9936 – Jane
Humans, such unusual creatures.
This was my first thought coming into class this morning. Since I was only to be present in this university’s cell – well, “classroom” – for a little over a week, the Board of Human Observation let me take up the hour lecturing.
It was a privilege to take the form of a professor in this university. For such an occasion, I dressed myself in a vibrant pencil skirt, floral blouse, and glasses sans lenses. My wardrobe was put together with careful detail to be representative of the professional role.
But at eight in the morning on a Monday, all levels of decorum are apparently ignored.
One of the students was sitting there with hair gathered sloppily with a band, sandals, and Tinker Bell yoga pants.
Is this an indication of the lack of perception of school as a professional setting?
Could this be a result of fatigue?
Did they consume too many illegal substances?
While it’s difficult to draw a conclusion at such an early stage, my instincts told me it was a combination of the three.
“Now class, to ensure you understand the different proximities considered the norm for each type of relationship, I’ve prepared a worksheet for all of you.”
As I passed the papers out, I had to wonder at the accepted waste of it.
Dozens of sheets were distributed, all of which would later be discarded in the waste bin.
Why do this?
They already progressed to the digital era, so what prompts them to continue destroying their resources for such fleeting purposes?
While printing in the library, I took a stack of blank sheets with me and placed them in my bottom filing cabinet one paper at a time.
Surely, I’d rationalized, there was some inherent value in these blanched, flimsy tree-segments that I was missing.
Shaking my head and returning to the present, I walked my way back to the front of the class only to pause to look at one student’s computer screen.
Facebook, I mused, one of the few social media platforms my colleagues and I have been made aware of.
On his, what do they call it… news forum, I saw he changed his relationship status update to single.
If he had terminated his relationship then why were there so many “likes?” Are his friends satisfied that he was in a failed relationship?
The comments were equally confusing with phrases like “what doesn’t kill you makes you stronger,” “aw, do you want to netflix and chill,” and “hit me up on grindr” combined with a crudely yellow representation of facial features.
If his life was in danger because of this relationship I needed to report it immediately.
I would talk to this pupil after class.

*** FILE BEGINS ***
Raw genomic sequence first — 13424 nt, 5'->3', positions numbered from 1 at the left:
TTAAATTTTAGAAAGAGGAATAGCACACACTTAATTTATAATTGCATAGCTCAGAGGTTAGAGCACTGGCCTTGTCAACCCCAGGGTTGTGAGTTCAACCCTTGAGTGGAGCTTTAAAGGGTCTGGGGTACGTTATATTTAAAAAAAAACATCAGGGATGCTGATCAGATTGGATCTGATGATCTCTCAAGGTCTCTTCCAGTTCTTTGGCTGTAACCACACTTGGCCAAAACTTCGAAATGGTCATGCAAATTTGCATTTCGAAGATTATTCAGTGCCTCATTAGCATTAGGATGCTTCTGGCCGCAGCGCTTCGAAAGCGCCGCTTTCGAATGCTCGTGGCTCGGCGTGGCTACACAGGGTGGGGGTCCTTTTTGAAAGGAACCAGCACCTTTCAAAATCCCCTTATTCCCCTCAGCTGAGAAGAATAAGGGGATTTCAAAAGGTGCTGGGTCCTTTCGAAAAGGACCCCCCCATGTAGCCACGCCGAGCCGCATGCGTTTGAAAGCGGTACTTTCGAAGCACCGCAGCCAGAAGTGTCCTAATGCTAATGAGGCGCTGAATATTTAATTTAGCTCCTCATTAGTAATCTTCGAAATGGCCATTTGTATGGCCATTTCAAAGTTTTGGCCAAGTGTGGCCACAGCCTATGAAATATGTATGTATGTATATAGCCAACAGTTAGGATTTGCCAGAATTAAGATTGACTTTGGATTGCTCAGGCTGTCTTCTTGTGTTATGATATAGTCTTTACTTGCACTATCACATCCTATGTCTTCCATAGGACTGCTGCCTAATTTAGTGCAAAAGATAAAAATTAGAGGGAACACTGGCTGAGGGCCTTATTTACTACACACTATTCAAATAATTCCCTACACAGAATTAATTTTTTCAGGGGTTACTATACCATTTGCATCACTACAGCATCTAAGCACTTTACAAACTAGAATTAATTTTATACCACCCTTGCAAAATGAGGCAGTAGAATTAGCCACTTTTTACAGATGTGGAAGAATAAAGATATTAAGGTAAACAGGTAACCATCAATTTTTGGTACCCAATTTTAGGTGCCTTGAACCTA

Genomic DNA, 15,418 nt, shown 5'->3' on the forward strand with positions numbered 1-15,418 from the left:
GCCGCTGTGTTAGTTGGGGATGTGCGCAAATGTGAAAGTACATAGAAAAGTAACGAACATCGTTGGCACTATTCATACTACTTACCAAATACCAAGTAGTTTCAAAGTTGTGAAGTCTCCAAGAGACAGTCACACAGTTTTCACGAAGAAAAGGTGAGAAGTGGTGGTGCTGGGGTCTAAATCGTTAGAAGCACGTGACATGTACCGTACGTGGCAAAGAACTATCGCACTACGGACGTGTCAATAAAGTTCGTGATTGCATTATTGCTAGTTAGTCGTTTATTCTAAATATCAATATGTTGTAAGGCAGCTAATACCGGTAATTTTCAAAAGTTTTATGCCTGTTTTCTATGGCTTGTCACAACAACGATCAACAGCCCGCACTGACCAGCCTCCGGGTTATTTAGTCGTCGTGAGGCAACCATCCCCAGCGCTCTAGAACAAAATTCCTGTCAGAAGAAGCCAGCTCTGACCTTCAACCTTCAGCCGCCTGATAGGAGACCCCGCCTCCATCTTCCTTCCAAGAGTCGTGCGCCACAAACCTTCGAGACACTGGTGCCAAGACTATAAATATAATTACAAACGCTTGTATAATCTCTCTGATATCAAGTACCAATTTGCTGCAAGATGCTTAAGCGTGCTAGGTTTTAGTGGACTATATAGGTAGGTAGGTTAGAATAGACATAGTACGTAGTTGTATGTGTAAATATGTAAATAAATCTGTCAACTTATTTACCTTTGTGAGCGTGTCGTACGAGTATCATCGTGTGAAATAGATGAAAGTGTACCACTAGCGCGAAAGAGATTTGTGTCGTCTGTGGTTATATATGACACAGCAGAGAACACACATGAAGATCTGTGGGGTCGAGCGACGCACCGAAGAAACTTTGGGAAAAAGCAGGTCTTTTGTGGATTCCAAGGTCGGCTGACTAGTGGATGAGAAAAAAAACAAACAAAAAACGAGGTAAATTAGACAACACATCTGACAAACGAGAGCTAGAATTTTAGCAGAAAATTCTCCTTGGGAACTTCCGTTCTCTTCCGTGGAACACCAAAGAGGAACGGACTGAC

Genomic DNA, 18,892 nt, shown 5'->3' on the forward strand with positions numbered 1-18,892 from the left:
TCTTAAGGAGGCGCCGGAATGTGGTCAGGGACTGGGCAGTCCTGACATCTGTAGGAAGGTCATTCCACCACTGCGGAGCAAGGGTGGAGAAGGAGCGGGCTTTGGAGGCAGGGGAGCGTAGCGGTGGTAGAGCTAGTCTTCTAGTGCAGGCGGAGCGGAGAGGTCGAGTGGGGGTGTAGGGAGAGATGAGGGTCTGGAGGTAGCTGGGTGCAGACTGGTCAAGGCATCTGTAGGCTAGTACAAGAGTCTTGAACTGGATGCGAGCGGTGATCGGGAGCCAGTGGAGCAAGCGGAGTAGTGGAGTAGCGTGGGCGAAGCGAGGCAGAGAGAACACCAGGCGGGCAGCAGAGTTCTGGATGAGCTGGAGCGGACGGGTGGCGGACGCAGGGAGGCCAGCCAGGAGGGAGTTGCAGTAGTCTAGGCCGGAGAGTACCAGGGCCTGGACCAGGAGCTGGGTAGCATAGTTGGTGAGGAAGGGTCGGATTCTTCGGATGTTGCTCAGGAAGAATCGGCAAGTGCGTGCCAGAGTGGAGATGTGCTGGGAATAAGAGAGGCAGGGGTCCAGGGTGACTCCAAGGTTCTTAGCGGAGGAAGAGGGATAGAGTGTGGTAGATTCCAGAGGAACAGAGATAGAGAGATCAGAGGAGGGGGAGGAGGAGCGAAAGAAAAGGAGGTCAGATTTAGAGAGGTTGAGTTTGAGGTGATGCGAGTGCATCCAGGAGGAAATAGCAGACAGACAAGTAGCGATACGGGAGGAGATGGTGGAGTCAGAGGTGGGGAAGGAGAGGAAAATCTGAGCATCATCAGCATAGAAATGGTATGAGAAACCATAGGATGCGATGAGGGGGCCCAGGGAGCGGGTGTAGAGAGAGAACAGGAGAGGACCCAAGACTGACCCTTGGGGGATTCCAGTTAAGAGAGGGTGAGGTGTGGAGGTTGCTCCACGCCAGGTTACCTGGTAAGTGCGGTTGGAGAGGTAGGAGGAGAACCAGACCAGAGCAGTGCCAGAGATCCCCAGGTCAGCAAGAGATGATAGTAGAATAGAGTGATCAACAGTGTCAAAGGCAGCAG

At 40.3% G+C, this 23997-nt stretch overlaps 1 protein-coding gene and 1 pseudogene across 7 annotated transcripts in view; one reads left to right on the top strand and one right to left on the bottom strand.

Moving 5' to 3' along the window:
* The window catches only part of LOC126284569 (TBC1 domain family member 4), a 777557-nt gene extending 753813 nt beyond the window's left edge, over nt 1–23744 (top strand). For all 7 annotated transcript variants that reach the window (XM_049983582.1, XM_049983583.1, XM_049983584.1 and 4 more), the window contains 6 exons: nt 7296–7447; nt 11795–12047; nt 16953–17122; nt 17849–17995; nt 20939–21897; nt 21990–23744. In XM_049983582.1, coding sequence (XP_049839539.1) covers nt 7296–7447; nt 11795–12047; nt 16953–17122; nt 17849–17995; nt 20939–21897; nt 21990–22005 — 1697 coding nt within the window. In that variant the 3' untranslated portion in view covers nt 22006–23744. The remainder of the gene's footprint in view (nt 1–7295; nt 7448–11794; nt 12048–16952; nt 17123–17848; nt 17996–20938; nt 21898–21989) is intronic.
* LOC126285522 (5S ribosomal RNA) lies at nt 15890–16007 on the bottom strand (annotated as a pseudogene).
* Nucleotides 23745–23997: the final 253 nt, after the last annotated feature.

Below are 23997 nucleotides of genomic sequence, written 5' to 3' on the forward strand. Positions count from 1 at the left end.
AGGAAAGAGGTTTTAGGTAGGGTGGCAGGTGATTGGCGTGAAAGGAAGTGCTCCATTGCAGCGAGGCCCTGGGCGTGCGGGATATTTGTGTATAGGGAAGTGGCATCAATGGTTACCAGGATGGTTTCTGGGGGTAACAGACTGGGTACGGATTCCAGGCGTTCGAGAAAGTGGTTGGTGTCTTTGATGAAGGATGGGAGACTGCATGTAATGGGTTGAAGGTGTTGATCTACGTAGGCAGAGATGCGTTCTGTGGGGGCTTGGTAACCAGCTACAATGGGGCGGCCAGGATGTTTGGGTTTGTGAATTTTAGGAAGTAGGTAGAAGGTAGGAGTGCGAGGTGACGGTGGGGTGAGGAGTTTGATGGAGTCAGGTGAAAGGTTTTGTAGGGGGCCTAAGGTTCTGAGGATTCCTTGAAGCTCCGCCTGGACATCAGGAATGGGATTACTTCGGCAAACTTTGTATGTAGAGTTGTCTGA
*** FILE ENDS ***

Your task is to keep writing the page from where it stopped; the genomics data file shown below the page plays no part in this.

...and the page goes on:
Second, are “breakups” not associated with emotional vulnerability?
Does this friend think that ignoring the end of this relationship by watching Netflix and “chilling” that this boy’s emotional climate will improve?
Finally, what is “grindr,” and why does the word not have an “e” in it as the English grammatical rules dictate?
This was a big portion of the reason I wanted to visit this planet again after only twenty Earth cycles.
The introduction of the digital era has altered the dating paradigm in confounding ways.
When 9:30 ante meridiem arrived, the class sighed in collective relief, gathered their items, and rushed out of the door, chatting to each other in elevated volumes.
My keen ears allowed me to pick up some of the conversations.
This one wanted to go back to bed, another wanted to catch up on some show, and another saw a monster in the sink?
Wait what? Oh! My mistake!
They need a monster to drink. That makes less sense, but I’d rather assume it’s a brand name than investigate.
After confronting the one pupil whose social media profile I’d seen and him assuring me that he was not in mortal danger (note to self: brush up on North American figures of speech), I returned to my office and prepared the materials for my next class.
“9936!” My head jerked up. Only residents of Andromeda knew of my identification number. It was 2113.
“And how has your day been, Andrea?” I said as I walked over to her. Closing the door I hissed, “Refer to me by my human name! We can’t risk exposure 2113, you know this.”
She sighed. “Of course professor, you’re right. I wasn’t thinking. I got caught up in a social situation that I don’t know what to do with?”
“You use present tense. Is it happening right now?” I inquired.
“Yes! There was this fleet of athletes, and they crowded my friend Judith. Their stances weren’t threatening, but I didn’t know what to do without causing a fuss. I’m trying to blend in.”
I nodded. “Lead me to her.” At a brisk pace we approached the “quad” and I saw this Judith.
She exhibited friendly behavior towards some of the athletically inclined gentlemen who were inviting her to pass around the plastic disc – excuse me: friz-bee – with them but was being stalled by two of the jocks who seemed to be pressuring her to some party, but she was declining.
Looking around the grassy area, inspiration struck.
“Watch and learn, Andrea.” I whispered as I approached Judith.
“Hey, your friend pointed me out to you. Have you had a chance to sign the petition over there? The students are seeking to ban that disgusting graphic novel in your school store portraying women as sex objects rather than characters.”
Judith nodded and said, “Sure thing professor!” She walked off and the two athletes that had been crowding her walked off.
“Wow,” Andrea whispered to me, “How did you know that would work?”
“It’s simple, really.” I replied. “The only thing that has been proven to discourage overconfident, over-compensating human males is feminism.”
Halle Nelson is a second-year student majoring in communication studies with minors in English literature and deaf studies. She can be reached at HN824858@wcupa.edu.